The aim of this short essay was to open the view that we need to provide new rationale for maintaining and updating the social practice of going to university, to class, to seminars, to conferences… The social practice of Academy needs to be conceptually refurbished. This needed refounding of Academy would be really socially transformative if addressed from one Kantian perspective, that one emphasized by Herbert Marcuse in the sixties. Referring to the President Johnson proposed Great Society deal, Marcuse remembered Kant pointing: “Kant marked as major education objective that children were educated not accordingly with the present but with a future condition, a better one, of human species , that is accordingly with humanitas conception. This objective still implies the present human condition subversion”.23

Consequently, given the whole ongoing paradoxical process above described, why not expect, or even seek, the correspondent renewing dynamic in the way in which society performs its production of knowledge relations and institutions? The first academic institution that we hear about is the Platonic Academy, founded in ancient Greece in the IV century BC by Plato. Plato had been pupil of Socrates, who used to perform his distinctive teaching tactic at the Forum, a public space at city centre for gathering, market and political debates. Thus, Socrates with his pre-academic open and dialectic method of inquiry provides us with some initial reference frameworks to start posing the Post-Academy. With that in mind and following the Kantian caution, here we rise seven initial principles for a subversion logic to shape the Post-Academy: Opening the classes to listen. Not explaining the world at class, but inviting the world (society) to come to class to express themselves, to be heard and known. Acting in society. Not going to society to teach what to do, but acting collectively in society constructing ways to do. Enabling the future.24 Not teaching to reproduce what we just know, but streaking and trying out unexplored alternatives. Breaking down the walls realizing radical transparency. Digital technology allows total transparency in real time for the whole academic process management. Technological means are available, only political will is missing to make it accessible and traceable public funds management, decision making processes, research projects evaluation Blurring differences and status enabling commons labs. Projects and research groups developed following pro-commons governance model. Putting knowledge to work in experiences incubators. Not delivering instructions but providing the means and ensuring the context to develop experiences. From transmission to sharing; from statement to outlining; from predicting to triggering; from standard-setting to inverting principles; from teaching rules, to spreading questions.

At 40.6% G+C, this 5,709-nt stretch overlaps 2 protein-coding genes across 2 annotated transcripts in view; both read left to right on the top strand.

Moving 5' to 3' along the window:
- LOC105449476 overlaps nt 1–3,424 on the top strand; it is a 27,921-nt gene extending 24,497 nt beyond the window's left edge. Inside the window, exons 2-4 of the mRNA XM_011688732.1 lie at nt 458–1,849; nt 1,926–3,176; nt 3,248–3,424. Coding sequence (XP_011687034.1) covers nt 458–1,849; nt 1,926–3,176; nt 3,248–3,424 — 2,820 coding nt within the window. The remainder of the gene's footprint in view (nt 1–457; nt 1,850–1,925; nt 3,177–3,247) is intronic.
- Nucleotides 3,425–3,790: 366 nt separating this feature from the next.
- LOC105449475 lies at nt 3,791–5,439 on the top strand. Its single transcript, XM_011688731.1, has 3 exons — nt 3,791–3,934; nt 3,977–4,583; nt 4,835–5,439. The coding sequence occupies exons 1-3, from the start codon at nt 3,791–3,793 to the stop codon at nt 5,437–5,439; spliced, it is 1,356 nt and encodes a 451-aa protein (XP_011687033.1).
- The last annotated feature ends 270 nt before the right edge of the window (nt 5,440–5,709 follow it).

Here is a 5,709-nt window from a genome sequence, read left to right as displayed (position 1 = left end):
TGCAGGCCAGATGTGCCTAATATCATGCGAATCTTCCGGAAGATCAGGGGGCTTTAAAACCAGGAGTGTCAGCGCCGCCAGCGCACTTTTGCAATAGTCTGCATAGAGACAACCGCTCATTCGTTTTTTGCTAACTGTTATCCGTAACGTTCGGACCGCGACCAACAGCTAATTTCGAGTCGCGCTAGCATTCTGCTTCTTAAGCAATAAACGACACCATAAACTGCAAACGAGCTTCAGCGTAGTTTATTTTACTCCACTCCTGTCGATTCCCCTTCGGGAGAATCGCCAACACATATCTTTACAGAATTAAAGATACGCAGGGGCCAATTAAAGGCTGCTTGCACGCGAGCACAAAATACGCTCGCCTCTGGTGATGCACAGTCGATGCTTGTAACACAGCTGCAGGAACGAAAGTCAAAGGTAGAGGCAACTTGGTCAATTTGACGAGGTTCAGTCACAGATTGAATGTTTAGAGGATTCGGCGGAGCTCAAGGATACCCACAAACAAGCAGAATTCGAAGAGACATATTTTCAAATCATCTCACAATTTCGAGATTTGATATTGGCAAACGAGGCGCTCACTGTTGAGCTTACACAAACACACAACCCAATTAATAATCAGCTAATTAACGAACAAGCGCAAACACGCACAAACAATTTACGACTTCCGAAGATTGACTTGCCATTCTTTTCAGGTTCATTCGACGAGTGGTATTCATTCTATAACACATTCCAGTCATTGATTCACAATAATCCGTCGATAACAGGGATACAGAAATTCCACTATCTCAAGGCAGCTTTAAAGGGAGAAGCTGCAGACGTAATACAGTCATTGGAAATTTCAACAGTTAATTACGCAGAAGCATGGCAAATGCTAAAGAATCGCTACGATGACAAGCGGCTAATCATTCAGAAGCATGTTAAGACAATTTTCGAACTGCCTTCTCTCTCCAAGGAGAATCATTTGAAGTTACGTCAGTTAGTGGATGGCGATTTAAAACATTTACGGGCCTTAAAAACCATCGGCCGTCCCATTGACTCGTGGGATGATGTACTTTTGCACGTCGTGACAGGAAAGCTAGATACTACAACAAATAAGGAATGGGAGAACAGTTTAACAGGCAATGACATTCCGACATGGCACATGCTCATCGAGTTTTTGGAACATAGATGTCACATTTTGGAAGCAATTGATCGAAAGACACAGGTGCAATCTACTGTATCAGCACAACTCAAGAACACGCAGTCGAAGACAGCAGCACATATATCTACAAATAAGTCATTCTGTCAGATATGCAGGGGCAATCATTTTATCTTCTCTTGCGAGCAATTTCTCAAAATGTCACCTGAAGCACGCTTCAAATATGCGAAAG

aIn that book chapter Mateos and Sedeño refer the project Neokinoktv (2014) conceived by videoartist Daniel Miracle.

bWorld Stream in 8th December 2017.


dTaken from World Stream in 8th December 2017.

e1934 refers to the original edition. For this work it has been consulted one 1997 edition.

fClaire Atkinson (2017): “Millennials are killing the movie business” in April 15, 2016 | 10:05pm April 15, 2016 | 10:05pm



Conflict of interest

The author declares there is no conflict of interest.